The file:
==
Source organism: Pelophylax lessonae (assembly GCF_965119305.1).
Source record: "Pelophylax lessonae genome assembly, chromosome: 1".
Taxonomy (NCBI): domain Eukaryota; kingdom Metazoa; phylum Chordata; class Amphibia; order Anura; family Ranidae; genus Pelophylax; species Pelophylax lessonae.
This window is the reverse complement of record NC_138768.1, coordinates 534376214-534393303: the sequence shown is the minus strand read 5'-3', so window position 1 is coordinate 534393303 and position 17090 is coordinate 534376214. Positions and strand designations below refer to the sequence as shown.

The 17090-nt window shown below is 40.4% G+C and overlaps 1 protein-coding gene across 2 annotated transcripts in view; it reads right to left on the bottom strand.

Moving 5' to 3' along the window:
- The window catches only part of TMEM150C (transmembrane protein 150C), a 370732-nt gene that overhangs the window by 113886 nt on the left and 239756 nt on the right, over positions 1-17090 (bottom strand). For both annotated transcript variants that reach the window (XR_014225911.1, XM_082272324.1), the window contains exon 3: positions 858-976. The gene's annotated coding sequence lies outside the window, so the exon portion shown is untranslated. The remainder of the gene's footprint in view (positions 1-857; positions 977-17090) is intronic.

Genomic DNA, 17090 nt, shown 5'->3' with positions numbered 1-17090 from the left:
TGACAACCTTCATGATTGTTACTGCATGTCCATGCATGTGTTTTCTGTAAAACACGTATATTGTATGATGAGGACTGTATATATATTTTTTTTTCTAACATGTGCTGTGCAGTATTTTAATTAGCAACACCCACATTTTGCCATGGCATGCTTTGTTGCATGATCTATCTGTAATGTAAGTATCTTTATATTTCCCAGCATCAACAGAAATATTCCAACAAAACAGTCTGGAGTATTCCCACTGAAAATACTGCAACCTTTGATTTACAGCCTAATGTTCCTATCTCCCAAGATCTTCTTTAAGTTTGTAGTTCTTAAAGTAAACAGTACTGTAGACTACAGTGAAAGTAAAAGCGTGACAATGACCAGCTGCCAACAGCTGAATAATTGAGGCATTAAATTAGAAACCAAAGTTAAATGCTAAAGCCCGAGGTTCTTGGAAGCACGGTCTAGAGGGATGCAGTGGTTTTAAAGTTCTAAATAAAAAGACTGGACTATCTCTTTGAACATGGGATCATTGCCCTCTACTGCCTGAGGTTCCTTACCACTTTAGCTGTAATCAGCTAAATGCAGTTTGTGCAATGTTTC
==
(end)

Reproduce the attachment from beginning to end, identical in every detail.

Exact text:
Source organism: Pelophylax lessonae (assembly GCF_965119305.1).
Source record: "Pelophylax lessonae genome assembly, chromosome: 1".
Taxonomy (NCBI): domain Eukaryota; kingdom Metazoa; phylum Chordata; class Amphibia; order Anura; family Ranidae; genus Pelophylax; species Pelophylax lessonae.
This window is the reverse complement of record NC_138768.1, coordinates 534376214-534393303: the sequence shown is the minus strand read 5'-3', so window position 1 is coordinate 534393303 and position 17090 is coordinate 534376214. Positions and strand designations below refer to the sequence as shown.

The 17090-nt window shown below is 40.4% G+C and overlaps 1 protein-coding gene across 2 annotated transcripts in view; it reads right to left on the bottom strand.

Moving 5' to 3' along the window:
- The window catches only part of TMEM150C (transmembrane protein 150C), a 370732-nt gene that overhangs the window by 113886 nt on the left and 239756 nt on the right, over positions 1-17090 (bottom strand). For both annotated transcript variants that reach the window (XR_014225911.1, XM_082272324.1), the window contains exon 3: positions 858-976. The gene's annotated coding sequence lies outside the window, so the exon portion shown is untranslated. The remainder of the gene's footprint in view (positions 1-857; positions 977-17090) is intronic.

Genomic DNA, 17090 nt, shown 5'->3' with positions numbered 1-17090 from the left:
TGACAACCTTCATGATTGTTACTGCATGTCCATGCATGTGTTTTCTGTAAAACACGTATATTGTATGATGAGGACTGTATATATATTTTTTTTTCTAACATGTGCTGTGCAGTATTTTAATTAGCAACACCCACATTTTGCCATGGCATGCTTTGTTGCATGATCTATCTGTAATGTAAGTATCTTTATATTTCCCAGCATCAACAGAAATATTCCAACAAAACAGTCTGGAGTATTCCCACTGAAAATACTGCAACCTTTGATTTACAGCCTAATGTTCCTATCTCCCAAGATCTTCTTTAAGTTTGTAGTTCTTAAAGTAAACAGTACTGTAGACTACAGTGAAAGTAAAAGCGTGACAATGACCAGCTGCCAACAGCTGAATAATTGAGGCATTAAATTAGAAACCAAAGTTAAATGCTAAAGCCCGAGGTTCTTGGAAGCACGGTCTAGAGGGATGCAGTGGTTTTAAAGTTCTAAATAAAAAGACTGGACTATCTCTTTGAACATGGGATCATTGCCCTCTACTGCCTGAGGTTCCTTACCACTTTAGCTGTAATCAGCTAAATGCAGTTTGTGCAATGTTTC